The judge in a rural town extended an interim care order for three months on the consent of both parents, in order to allow an infant to make further progress with his physical and psychological development. The mother was described as homeless and extremely vulnerable. The judge said it was an unusual case as the care order had been sought because the infant did not appear to be thriving. This case was among a large number of cases heard that day.
A paediatrician whose report was before the court found there had been a noticeable improvement in the infant’s health since coming into foster care. The infant’s weight had improved. He was now feeding better and his skin condition had cleared up due to his improved diet. There was still some difficulty with the infant drinking liquids, but this was improving. The infant was more alert and was clapping hands. However, he was still behind with his developmental milestones. He was referred to the early intervention team and was making good progress.
The CFA social worker told the court she set out in writing with both parents the issues which they needed to address. The issues outlined were parenting, counselling, mental health, domestic violence and housing. The social worker said the mother was extremely vulnerable as she was homeless and pregnant.
When asked by the solicitors for both parents, the social worker agreed to provide a letter of support regarding housing. The court heard the mother had an appointment with the local authority housing department later on that day.
The court heard that initially the mother had been unwilling to engage in a parenting assessment but now this assessment was almost complete. The parents, who were separated, both attended a parenting course funded by the CFA but had missed a couple of sessions and wanted to finish the course. The father had not yet attended a men’s group to address issues around domestic violence. There were allegations of domestic violence by both parties against each other. The mother had recently engaged with a family counsellor and the father agreed to attend general counselling and to link in with his GP regarding his mental health difficulties.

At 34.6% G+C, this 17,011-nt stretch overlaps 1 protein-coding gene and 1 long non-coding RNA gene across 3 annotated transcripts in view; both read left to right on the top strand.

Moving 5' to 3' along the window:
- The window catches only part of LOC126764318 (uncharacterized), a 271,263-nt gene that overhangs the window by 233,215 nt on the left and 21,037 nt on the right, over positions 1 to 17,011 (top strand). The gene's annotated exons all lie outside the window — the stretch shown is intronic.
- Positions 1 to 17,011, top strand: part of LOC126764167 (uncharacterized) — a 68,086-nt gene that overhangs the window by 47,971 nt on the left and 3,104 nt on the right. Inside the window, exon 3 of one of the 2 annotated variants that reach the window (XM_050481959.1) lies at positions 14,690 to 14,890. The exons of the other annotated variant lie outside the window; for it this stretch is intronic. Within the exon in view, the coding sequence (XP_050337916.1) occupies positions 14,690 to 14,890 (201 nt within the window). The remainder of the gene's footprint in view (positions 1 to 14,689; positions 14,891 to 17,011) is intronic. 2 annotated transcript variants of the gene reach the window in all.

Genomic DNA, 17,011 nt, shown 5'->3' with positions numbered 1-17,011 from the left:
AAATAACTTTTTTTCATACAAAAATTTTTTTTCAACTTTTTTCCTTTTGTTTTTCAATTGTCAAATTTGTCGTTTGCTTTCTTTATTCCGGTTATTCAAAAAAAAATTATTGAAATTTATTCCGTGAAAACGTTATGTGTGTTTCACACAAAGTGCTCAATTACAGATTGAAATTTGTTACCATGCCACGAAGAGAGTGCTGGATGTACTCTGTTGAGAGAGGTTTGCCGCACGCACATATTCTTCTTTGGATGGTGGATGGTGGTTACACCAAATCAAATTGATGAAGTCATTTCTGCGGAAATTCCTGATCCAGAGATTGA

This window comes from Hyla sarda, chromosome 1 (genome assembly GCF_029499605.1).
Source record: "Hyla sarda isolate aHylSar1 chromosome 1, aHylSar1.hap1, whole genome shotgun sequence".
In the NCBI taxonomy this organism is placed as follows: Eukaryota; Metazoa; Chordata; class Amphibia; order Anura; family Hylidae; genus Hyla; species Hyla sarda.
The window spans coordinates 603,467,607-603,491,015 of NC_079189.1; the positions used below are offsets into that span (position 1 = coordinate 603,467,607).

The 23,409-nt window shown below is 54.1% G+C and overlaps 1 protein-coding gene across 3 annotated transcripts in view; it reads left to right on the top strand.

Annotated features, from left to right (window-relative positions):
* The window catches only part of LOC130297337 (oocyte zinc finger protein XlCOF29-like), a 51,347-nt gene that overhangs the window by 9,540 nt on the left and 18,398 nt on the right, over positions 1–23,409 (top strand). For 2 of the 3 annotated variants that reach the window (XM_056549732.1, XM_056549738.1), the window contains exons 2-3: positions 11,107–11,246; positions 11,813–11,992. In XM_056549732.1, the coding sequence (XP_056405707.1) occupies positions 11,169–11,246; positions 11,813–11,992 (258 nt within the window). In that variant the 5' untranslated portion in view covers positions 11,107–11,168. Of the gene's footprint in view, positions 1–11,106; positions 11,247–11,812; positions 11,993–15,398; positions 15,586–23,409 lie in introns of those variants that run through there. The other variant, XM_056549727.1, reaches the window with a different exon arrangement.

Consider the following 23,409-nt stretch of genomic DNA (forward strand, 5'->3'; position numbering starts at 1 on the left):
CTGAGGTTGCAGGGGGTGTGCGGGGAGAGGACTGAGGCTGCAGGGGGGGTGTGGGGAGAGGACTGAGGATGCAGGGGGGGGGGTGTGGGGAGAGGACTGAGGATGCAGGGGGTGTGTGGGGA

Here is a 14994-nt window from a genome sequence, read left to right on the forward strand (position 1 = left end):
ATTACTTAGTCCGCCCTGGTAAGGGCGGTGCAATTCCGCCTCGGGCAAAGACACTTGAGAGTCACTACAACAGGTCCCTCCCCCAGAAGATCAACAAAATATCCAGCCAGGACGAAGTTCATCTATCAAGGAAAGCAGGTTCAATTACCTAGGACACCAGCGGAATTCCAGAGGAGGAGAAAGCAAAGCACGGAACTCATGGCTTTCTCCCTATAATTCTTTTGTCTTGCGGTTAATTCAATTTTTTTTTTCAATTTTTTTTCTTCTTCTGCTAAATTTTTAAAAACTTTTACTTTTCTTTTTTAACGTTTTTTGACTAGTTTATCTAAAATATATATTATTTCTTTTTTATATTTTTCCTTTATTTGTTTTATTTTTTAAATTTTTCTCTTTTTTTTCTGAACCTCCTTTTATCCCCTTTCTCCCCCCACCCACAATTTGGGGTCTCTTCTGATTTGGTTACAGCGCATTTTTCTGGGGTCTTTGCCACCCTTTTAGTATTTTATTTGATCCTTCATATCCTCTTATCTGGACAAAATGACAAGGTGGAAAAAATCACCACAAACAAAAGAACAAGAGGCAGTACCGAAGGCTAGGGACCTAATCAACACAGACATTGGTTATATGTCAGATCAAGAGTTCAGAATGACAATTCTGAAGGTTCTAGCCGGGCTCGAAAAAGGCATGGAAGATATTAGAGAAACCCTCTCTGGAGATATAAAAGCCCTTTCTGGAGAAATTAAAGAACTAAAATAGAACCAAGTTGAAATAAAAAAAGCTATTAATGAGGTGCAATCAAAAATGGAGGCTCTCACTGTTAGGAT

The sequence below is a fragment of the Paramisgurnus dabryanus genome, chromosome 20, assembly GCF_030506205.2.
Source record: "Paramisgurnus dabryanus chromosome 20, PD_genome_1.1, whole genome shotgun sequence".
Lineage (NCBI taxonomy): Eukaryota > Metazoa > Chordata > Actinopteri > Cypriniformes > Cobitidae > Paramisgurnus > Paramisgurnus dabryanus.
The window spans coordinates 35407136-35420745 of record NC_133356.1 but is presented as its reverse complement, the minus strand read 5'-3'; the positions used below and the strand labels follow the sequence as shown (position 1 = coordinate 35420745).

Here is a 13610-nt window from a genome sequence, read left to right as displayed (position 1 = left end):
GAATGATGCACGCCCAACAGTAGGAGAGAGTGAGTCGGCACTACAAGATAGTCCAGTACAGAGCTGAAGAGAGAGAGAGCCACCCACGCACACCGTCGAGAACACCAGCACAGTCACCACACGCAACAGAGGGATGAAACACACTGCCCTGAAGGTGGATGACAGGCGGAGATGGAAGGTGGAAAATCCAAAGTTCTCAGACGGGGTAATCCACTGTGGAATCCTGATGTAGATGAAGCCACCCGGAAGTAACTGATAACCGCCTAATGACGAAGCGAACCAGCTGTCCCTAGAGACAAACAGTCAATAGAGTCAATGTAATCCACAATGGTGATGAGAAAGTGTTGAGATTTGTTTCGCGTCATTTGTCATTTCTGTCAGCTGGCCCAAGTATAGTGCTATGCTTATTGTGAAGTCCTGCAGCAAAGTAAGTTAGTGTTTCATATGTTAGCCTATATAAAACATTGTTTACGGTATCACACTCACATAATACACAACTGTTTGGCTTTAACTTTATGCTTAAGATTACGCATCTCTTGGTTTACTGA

The father had two-hour access once weekly with the infant and the mother had access three times weekly for seven and a half hours. The court agreed to the request for flexibility around the times to be agreed between the mother and the CFA. Both parents’ attendance at access was good. In the beginning, the court heard that the infant was upset during access with his mother, but this had improved as the mother was able to manage the situation better. The social worker noted the mother was open to advice on how to manage the infant. She gave an example of the mother following advice on propping the infant up with cushions when he began to sit independently.
The judge said he was glad the mother had an appointment with the local authority housing department and that both parents were consenting to an extension of the care order. “This was the right thing to do and hopefully a lot of work can be done in the interim,” the judge said.
Judge: “I want to thank the mother. I know it was very difficult for you the first day in court. Now, you can see the benefits for your child. Avail of all the access you can get. This is heading for a successful conclusion and [you] deserve credit for consenting to an extension for the progress to continue. I can vary the access to the same level, but it will help both parties if [there is] flexibility and access is at the discretion of the CFA.”